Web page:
Watch CBS News

Wisch: Is DePaul's New Arena A Win For The Students?

By Dave Wischnowsky –

(CBS) So, DePaul's proposed new basketball arena – barring overruns – won't actually cost the $300 million that was reported earlier this week.

That's good to hear.

However, the 10,000-seat venue located near McCormick Place still will cost about $173 million – barring overruns – and public taxpayer money will indeed be used to help pay for much of a facility that will largely benefit a private university.

That's not as good to hear. Especially when we don't know who will pay for overruns.

Or, rather, that we do.

In any case, however, the question of who ultimately foots the bill isn't the one I'm interested in delving into today. Rather, it's this: Is DePaul's new arena actually a good thing for its students?

On one hand, in terms of proximity, it certainly isn't a worse thing for them than the Blue Demons men's basketball team playing its games in Rosemont, which is 15 miles of snarling traffic away from the school's Lincoln Park campus.

Last June, for a story for ChicagoSide entitled "Dear DePaul: It's Time To Bring Big-Time College Basketball Back To Chicago," I visited the school's Lincoln Park campus to ask students about just how much not having hoops played near their dorms dampened their enthusiasm.

The answer: A lot.

Danny DeCicco, a 21-year-old DePaul junior – and big basketball fan – told me, "I've been to one game. In three years." He and his friend Joe Laskero, a 22-year-old senior, explained that most DePaul students simply don't have the time, let alone the interest, to take the school's free student fan bus all the way out to Allstate Arena in Rosemont – especially to watch a bad basketball team.

"People joke about it," Laskero said. "They joke all the time how no one goes to games."

But, Laskero also added, students would if DePaul played its games closer to campus, saying: "There would definitely be a better fan culture.

On that topic, during Thursday's unveiling of the plans for DePaul's new city arena, athletic director Jean Lenti Ponsetto said, "Major colleges and universities the size of DePaul have spectacular facilities for their student athletes and for their students on campus. From that perspective, we're probably a little bit behind."

But with this proposed new arena, DePaul still won't have that kind of facility on its campus. And doesn't that still leave its students "a little bit behind" – or, perhaps, a lot?

According to the Regional Transit Authority's "Trip Planner" website, it's still as much as a 43-minute trip from the heart of DePaul's campus to McCormick Place. That includes riding the CTA Red Line 4.6 miles south to the Roosevelt stop and then either walking or catching a bus to cover the 1.1 mile distance from there. That's still no small jaunt – especially near the lakefront in the dead of a Chicago winter, which is when most of the basketball games will be played.

Nevertheless, DePaul student body president Caroline Winsett on Thursday told Danny Ecker of Crain's Chicago that she thinks "the flexibility in being able to access this facility is better. You can come after class and take the train or cab or bike as opposed to the venue to the north [Allstate Arena], which is trickier at times."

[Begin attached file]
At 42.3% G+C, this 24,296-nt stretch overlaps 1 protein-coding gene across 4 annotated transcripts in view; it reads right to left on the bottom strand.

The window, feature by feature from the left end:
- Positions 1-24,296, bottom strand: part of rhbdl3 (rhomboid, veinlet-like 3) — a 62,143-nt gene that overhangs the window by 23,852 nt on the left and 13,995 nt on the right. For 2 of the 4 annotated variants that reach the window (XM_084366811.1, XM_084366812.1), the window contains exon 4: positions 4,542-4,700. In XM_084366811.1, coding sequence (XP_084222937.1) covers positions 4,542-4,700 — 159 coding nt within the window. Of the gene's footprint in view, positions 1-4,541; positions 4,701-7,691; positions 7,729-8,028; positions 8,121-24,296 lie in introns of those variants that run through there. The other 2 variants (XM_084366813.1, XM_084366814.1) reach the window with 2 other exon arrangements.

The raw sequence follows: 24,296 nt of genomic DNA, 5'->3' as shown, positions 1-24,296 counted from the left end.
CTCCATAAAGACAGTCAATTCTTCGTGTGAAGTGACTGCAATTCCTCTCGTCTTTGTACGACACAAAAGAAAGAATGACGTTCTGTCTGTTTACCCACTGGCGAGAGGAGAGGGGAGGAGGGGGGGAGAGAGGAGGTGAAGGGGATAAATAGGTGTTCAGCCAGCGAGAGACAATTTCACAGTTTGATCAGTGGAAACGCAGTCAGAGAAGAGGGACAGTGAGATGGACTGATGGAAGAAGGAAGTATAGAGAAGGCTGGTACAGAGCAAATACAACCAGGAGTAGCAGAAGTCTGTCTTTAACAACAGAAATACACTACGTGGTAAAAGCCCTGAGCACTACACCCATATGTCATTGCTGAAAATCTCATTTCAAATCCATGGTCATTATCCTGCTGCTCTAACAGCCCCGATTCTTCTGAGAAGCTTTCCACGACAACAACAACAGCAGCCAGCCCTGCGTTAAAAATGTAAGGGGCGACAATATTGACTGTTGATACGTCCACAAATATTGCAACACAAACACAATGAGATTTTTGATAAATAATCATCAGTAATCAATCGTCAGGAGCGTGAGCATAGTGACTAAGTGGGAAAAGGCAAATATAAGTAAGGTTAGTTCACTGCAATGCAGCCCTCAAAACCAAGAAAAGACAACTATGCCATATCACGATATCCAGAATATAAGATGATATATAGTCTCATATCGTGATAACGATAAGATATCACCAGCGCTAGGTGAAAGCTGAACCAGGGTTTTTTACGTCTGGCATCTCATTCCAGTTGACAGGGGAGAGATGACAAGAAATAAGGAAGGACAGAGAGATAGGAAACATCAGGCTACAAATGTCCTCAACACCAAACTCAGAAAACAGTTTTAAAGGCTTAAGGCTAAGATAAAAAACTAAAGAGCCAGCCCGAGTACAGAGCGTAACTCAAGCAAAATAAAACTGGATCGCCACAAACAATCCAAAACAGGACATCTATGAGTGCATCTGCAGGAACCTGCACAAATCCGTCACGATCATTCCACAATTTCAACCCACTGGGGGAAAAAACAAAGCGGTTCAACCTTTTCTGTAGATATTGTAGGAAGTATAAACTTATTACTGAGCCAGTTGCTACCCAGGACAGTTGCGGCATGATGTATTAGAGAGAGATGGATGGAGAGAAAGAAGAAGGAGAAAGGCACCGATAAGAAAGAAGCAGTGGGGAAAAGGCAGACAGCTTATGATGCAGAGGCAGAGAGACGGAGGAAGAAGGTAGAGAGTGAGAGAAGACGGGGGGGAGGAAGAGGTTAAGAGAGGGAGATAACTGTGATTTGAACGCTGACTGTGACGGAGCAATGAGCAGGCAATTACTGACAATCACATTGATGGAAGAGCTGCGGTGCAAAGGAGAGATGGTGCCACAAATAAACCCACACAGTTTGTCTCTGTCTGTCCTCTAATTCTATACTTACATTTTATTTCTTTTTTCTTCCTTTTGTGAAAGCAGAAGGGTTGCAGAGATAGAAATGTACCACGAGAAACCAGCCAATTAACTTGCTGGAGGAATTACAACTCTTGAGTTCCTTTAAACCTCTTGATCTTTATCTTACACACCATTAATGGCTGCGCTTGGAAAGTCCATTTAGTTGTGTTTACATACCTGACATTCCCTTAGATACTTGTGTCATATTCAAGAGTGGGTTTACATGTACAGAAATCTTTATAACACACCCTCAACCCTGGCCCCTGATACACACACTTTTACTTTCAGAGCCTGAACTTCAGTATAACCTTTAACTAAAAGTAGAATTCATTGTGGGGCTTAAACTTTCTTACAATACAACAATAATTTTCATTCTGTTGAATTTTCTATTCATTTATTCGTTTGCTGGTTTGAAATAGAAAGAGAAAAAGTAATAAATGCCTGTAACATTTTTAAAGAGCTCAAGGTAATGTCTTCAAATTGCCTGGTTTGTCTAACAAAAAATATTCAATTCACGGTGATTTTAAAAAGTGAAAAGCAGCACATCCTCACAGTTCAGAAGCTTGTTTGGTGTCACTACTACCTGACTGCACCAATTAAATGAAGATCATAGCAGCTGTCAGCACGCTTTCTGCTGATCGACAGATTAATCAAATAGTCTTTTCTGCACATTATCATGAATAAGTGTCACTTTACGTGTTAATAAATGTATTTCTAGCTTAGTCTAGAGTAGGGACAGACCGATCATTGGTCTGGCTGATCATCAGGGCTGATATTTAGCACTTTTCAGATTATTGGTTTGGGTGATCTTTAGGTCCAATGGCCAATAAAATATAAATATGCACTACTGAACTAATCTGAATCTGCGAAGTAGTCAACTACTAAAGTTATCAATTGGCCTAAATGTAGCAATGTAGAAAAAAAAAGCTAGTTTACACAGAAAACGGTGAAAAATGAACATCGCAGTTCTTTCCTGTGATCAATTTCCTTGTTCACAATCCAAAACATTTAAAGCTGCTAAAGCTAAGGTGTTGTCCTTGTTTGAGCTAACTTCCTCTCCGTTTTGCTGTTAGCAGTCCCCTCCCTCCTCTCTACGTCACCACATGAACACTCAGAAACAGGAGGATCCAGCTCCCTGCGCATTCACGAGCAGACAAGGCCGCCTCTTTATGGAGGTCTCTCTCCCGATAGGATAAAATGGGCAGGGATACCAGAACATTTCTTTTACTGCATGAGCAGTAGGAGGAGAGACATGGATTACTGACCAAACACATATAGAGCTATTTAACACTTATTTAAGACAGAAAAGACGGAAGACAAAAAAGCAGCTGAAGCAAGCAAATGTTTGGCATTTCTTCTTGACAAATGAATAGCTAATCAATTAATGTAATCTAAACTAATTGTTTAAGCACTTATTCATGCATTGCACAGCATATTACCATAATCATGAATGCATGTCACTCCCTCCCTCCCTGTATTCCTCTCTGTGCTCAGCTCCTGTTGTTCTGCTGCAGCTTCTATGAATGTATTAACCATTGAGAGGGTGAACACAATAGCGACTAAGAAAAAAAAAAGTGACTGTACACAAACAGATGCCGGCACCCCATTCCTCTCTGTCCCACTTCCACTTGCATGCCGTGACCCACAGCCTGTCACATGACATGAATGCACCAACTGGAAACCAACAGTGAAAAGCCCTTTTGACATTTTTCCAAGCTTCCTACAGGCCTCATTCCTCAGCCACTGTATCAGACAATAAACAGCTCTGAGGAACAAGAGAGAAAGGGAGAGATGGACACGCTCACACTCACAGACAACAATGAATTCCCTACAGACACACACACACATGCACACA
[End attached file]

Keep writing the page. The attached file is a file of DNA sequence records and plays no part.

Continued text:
She may be right, although I don't see many students biking from Lincoln Park to the South Loop in January and February.

On Thursday, Chicago Tribune columnist John Kass wrote about the new DePaul arena that "Students would have to take public transportation or drive, and then shell out cash to park. United Center owners Jerry Reinsdorf and Rocky Wirtz offered to let DePaul play on the West Side for free. DePaul turned them down."

Kass added, "There is an alternative. Last year, DePaul was looking at the roughly 22-acre Finkl & Sons Co. site in Lincoln Park. DePaul students wouldn't have to drive. They could walk. The rest of us could take the 'L.'"

But, he wrote, Ald. Michele Smith, 43rd, doesn't like the idea, commenting, "If you were to say, 'Let's put a stadium over here on Finkl Steel,' and you create some enormous 3,000-place parking lot, I mean, really? Is that the best way to use space? Having it here in Lincoln Park is probably not the right match. We certainly don't want it in the heart of Lincoln Park. It's just too darn crowded here."

Perhaps it is. But that's also, you know, where DePaul actually is.

And while basketball coming back to the city could be a good thing for Chicago, I'm still not sure that the new arena is such a great thing for DePaul's students.

And I can't help but think that in this game of politics, the ball is just being passed over their heads.'

Jeff Pearl
Dave Wischnowsky

If nothing else, Dave Wischnowsky is an Illinois boy. Raised in Bourbonnais, educated at the University of Illinois and bred on sports in the Land of Lincoln, he now resides on Chicago's North Side, just blocks from Wrigley Field. Formerly a reporter and blogger for the Chicago Tribune, Dave currently writes a syndicated column, The Wisch List, which you can check out via his blog at Follow him on Twitter @wischlist and read more of his CBS Chicago blog entries here.

View CBS News In
CBS News App Open
Chrome Safari Continue
Be the first to know
Get browser notifications for breaking news, live events, and exclusive reporting.